Some folks probably spend to the limit of what their pension/retirement portfolio will support. Others spend less. Those fools who spend more will have to go back to work.

I guess I don't think of this as "saving" - it's rather spending a little less than the retirement portfolio will support, and allowing the portfolio to grow a little extra each year or allowing some extra cash to accumulate in your bank account. Either way provides a little more room for the occasional large lump sum expense.

I suppose this is equivalent of saving up for a rainy day during the working years for the occasional major expense of a new car, or major repair, or home upgrade, or whatever. But the mechanics are quite different.

I doubt there is a "typical" number. But living below your means is just as crucial to financial security during retirement as it is during your working years.

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Old 10-13-2007, 01:23 PM   #10
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Originally Posted by audreyh1 View Post
I guess I don't think of this as "saving" - it's rather spending a little less than the retirement portfolio will support, and allowing the portfolio to grow a little extra each year or allowing some extra cash to accumulate in your bank account. Either way provides a little more room for the occasional large lump sum expense.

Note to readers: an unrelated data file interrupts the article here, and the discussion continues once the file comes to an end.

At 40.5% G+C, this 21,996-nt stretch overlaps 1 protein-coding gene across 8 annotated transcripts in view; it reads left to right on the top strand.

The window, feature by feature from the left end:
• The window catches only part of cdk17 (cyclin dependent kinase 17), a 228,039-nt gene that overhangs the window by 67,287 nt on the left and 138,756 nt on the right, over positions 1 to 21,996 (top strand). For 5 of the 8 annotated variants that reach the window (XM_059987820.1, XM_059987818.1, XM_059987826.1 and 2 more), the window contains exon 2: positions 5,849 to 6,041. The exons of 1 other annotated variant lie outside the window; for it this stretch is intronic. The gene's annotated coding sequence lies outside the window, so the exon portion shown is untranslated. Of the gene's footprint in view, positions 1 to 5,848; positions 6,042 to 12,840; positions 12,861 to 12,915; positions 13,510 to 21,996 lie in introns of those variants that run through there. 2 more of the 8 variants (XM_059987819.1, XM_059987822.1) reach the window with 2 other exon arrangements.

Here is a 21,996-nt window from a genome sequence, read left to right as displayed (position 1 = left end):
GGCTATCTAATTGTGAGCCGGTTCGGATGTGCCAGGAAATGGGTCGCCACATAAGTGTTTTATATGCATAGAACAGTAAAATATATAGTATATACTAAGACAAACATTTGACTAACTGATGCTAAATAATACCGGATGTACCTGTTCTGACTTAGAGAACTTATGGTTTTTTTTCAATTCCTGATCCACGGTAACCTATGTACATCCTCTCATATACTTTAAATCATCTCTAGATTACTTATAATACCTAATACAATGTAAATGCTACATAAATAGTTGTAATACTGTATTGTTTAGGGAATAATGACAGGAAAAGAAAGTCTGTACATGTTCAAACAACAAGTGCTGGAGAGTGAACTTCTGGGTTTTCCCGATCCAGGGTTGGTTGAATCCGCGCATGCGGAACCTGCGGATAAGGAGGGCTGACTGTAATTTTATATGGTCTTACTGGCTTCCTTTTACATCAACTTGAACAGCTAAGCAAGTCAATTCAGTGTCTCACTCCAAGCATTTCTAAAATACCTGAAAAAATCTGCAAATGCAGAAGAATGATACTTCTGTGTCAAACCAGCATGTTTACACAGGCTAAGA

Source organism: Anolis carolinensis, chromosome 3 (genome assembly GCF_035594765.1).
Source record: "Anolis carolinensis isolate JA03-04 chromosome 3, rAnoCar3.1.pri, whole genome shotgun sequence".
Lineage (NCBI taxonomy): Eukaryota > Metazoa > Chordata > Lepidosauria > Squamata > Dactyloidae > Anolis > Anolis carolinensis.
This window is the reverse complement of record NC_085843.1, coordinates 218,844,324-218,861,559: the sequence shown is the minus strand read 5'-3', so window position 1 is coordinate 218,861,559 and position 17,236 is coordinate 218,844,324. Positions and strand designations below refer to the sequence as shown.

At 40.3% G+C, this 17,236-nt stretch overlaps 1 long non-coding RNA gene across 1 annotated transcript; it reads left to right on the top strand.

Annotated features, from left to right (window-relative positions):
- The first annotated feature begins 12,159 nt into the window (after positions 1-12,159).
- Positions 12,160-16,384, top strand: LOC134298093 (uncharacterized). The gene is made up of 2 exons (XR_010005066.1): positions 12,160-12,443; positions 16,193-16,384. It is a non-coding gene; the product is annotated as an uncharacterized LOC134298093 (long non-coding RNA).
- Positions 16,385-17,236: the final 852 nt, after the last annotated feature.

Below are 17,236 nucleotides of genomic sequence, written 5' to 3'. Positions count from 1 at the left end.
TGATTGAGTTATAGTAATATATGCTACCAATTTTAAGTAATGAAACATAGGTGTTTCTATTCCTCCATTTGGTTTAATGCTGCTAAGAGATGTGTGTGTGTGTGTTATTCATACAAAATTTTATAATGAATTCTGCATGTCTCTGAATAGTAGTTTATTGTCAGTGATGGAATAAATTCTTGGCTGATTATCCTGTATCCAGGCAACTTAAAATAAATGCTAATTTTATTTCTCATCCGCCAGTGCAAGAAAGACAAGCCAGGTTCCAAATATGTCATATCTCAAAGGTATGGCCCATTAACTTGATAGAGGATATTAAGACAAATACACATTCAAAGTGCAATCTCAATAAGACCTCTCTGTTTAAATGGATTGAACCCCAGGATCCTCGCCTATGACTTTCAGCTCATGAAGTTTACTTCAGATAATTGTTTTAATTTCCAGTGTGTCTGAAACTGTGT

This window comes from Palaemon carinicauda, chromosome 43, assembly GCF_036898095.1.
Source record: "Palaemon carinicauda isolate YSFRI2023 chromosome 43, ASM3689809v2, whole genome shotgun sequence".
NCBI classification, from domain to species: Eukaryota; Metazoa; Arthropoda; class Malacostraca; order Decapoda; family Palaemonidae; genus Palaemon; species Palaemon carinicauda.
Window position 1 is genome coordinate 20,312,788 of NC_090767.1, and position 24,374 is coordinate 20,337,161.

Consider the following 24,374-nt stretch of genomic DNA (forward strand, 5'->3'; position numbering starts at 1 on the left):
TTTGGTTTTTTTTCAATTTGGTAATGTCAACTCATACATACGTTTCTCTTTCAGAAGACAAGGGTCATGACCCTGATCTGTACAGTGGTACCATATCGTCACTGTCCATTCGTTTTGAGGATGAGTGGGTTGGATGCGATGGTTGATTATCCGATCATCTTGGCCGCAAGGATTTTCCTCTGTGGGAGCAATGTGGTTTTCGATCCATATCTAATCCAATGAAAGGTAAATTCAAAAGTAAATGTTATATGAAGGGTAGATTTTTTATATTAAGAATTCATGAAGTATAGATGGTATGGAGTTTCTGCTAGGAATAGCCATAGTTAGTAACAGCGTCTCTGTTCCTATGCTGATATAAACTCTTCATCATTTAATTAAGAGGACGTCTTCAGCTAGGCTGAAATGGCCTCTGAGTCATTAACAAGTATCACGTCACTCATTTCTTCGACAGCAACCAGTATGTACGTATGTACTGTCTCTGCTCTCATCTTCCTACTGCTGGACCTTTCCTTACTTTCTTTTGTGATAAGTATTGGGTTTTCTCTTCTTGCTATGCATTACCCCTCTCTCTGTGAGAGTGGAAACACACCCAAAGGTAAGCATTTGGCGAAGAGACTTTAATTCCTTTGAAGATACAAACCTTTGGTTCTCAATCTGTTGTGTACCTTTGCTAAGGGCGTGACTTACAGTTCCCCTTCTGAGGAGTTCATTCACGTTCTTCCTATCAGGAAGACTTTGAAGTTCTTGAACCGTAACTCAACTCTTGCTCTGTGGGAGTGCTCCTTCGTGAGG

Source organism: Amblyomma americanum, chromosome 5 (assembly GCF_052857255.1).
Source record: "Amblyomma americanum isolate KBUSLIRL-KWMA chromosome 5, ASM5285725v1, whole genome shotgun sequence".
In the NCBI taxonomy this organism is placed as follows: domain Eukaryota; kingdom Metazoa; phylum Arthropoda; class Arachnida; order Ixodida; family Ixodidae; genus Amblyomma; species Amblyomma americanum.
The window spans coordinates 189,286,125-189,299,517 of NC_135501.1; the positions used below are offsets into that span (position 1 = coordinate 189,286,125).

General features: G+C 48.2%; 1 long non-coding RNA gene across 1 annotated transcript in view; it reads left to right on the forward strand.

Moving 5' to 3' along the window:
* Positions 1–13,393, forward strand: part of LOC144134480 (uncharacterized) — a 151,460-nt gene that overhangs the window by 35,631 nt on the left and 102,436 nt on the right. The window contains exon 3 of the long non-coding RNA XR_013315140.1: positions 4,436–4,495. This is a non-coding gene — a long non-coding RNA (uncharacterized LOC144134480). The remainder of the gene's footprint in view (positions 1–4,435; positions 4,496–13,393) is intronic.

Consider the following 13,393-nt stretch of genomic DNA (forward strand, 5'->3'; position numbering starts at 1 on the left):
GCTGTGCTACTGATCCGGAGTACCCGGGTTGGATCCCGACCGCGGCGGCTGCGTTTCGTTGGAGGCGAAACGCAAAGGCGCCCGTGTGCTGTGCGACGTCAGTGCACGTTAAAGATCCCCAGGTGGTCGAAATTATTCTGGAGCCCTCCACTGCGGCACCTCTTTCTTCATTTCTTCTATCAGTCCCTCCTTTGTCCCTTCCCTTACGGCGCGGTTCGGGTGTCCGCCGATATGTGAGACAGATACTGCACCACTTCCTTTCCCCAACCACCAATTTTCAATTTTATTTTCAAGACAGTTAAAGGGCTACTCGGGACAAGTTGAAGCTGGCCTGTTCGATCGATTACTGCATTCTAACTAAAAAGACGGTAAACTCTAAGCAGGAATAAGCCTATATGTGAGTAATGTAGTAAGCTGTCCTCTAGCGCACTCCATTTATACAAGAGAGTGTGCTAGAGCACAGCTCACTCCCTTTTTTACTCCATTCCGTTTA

Audrey

Exactly !!!
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Old 10-13-2007, 01:38 PM   #11
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I quit saving at least 25 years ago. Since my portfolion will only generate so much, and I have some control over what form this "earnings" takes, I try to pretty closely match ordinary income generated to my ongoing cash needs.

I do try to avoid what I believe may be a common retiree approach of periodically selling a bit of stock to cover expenses. Though this is tax very tax efficient, IMO it is also risky.

Ha
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Old 10-13-2007, 03:11 PM   #12
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. Though this is tax very tax efficient, IMO it is also risky.

Ha

Why do you feel it's risky ?
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Old 10-13-2007, 05:22 PM   #13
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Why do you feel it's risky ?
Complicated and sometimes contentious issue.

Overall, if you choose wisely, income streams are less volatile than capital values. You don't need a market willing to buy what you want to sell in order for you to have the cash you need. You get your scheduled payment- contractually in the case of bonds. And assuming you have chosen wisely and maintained reasonable diversification, you get your periodic stock dividends deposited into your account or landing in your mailbox.